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How scandal and mistrust ended Credit Suisse’s 166-year history

Credit Suisse Group AG, once one of the stalwarts of the global financial system, is no more.

After tense talks over the weekend, UBS Group AG agreed to buy Credit Suisse in an all-share deal for about $3.25 billion, less than the market value of troubled US lender First Republic Bank. The government-brokered sale marks the Swiss bank’s final fall from grace, succumbing to a crisis of confidence that threatened to spread to global financial markets.

For 166 years, Credit Suisse helped position Switzerland as a linchpin of international finance and went toe-to-toe with Wall Street titans before a steady drumbeat of scandals, legal issues and management upheaval undermined investor confidence. While the decay was years in the making, the end came quickly.

In the aftermath of the collapse of Silicon Valley Bank last weekend, long-suffering Credit Suisse quickly became a focal point of concern. After top shareholder Saudi National Bank told Bloomberg Television on Wednesday that it would “absolutely not" invest more in the lender, a rout was on.

A $54 billion financing backstop from the Swiss central bank — sealed in the dead of night on Thursday to calm jitters — failed to become the lifeline Credit Suisse had hoped. With the country’s banking sector at risk, Swiss authorities stepped in to push UBS to become a reluctant white knight.

The Swiss government “regrets that CS wasn’t able to master its own difficulties — that would have been the best solution," Finance Minister Karin Keller-Sutter said at a press conference in Bern on Sunday. “Unfortunately, the loss of confidence from the markets and customers was no longer able to be halted."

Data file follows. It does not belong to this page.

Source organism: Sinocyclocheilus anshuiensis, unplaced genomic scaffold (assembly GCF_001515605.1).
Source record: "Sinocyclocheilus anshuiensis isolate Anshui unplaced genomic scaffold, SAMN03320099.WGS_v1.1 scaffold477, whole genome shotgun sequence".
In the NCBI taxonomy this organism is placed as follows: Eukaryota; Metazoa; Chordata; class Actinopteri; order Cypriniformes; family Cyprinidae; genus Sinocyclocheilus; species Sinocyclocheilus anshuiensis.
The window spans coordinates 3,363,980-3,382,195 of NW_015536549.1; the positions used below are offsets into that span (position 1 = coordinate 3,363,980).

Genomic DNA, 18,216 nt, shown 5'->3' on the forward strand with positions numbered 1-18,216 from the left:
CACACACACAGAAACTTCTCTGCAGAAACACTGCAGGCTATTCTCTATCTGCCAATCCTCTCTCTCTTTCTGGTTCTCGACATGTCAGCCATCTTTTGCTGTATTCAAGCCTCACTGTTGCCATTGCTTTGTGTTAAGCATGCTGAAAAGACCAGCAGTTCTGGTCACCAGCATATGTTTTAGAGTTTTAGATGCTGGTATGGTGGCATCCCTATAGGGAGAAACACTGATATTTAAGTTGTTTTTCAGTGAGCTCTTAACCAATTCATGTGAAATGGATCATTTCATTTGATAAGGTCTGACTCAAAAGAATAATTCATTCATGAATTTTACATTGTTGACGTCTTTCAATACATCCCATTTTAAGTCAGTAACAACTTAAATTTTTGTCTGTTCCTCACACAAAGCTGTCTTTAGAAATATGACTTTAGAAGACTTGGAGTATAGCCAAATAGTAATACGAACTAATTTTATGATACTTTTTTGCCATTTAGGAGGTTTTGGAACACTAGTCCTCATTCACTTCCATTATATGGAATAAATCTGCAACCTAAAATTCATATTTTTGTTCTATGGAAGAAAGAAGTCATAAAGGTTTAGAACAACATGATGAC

Designated as one of the world’s 30 systemically important banks, Credit Suisse is the biggest casualty of the financial turmoil triggered by central banks as they tighten monetary policy to rein in inflation. While concerns about further contagion are sure to persist, the sale to UBS avoids a disorderly collapse.

Before the global financial crisis — which Credit Suisse survived without a bailout, unlike many of its peers — the Swiss lender had more than $1 trillion in assets, but after years of decay, they’ve dwindled to about $580 billion, roughly half of UBS’s.

“Let us be clear, as far as Credit Suisse is concerned, this is an emergency rescue," said UBS Chairman Colm Kelleher, who will remain in the role after the transaction.

For Switzerland, the blow could be significant. Home to 243 banking groups and 24 branches of foreign banks, the country’s stability and wealth is largely reliant on the finance industry. The combined assets of UBS and Credit Suisse are roughly double the size of Switzerland’s gross domestic product, and Sunday newspapers from tabloids to broadsheets were filled with stories about the looming demise of a national icon.

Even as market anxiety intensified, Credit Suisse insiders acted as if they could still control the situation. Although the mood was somber, managers organized town hall meetings to quell employee fears and investment advisers fielded calls from clients to discuss liquidity concerns, according to people with knowledge of the discussions.

But in its hometown of Zurich, doubts and frustration were growing. Outside its headquarters on the stately Paradeplatz, someone scrawled: “The next bank to go bye bye?" That question was later replaced by expressions of anger and disgust as reality gradually set in.



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